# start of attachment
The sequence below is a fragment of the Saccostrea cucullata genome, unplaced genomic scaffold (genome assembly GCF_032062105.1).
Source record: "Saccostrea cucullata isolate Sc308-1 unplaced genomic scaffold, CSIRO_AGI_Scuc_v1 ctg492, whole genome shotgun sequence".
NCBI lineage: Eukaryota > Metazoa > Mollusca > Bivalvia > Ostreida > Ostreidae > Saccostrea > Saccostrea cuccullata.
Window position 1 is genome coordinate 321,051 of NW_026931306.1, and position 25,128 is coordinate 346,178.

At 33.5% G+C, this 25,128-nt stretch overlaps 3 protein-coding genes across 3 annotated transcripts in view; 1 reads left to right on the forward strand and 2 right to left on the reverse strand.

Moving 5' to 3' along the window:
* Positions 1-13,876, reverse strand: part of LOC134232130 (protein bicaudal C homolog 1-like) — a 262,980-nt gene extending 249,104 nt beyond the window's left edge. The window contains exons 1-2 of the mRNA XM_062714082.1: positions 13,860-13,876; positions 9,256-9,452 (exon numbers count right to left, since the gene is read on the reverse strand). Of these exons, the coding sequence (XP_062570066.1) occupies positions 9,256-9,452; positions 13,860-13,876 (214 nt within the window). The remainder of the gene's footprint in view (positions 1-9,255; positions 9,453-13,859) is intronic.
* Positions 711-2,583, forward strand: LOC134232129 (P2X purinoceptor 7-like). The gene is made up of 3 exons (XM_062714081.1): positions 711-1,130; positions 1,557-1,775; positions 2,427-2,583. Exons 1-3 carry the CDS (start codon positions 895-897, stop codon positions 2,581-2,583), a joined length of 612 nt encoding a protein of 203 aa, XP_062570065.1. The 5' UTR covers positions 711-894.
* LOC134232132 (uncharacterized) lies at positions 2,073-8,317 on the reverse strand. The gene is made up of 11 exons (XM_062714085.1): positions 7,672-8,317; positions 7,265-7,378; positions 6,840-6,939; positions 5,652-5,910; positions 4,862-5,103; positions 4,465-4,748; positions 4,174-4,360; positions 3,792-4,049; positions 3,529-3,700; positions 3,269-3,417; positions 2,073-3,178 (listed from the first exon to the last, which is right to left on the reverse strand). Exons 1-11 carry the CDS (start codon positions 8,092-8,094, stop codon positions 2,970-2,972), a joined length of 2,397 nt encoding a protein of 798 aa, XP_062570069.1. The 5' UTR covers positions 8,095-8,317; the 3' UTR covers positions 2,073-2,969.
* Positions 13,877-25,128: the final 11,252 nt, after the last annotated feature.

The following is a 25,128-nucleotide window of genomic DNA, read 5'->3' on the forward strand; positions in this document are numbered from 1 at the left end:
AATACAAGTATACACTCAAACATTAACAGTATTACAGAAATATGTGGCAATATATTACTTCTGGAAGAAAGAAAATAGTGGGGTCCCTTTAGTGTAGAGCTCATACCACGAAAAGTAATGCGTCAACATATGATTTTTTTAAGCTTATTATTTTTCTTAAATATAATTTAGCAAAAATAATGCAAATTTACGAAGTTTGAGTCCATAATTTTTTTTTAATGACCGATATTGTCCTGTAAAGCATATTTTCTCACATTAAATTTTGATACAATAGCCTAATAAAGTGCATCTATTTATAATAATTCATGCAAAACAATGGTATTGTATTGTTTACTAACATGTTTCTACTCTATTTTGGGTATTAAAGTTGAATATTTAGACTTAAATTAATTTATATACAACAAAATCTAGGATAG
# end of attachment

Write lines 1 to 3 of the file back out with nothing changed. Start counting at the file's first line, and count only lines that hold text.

The sequence below is a fragment of the Saccostrea cucullata genome, unplaced genomic scaffold (genome assembly GCF_032062105.1).
Source record: "Saccostrea cucullata isolate Sc308-1 unplaced genomic scaffold, CSIRO_AGI_Scuc_v1 ctg492, whole genome shotgun sequence".
NCBI lineage: Eukaryota > Metazoa > Mollusca > Bivalvia > Ostreida > Ostreidae > Saccostrea > Saccostrea cuccullata.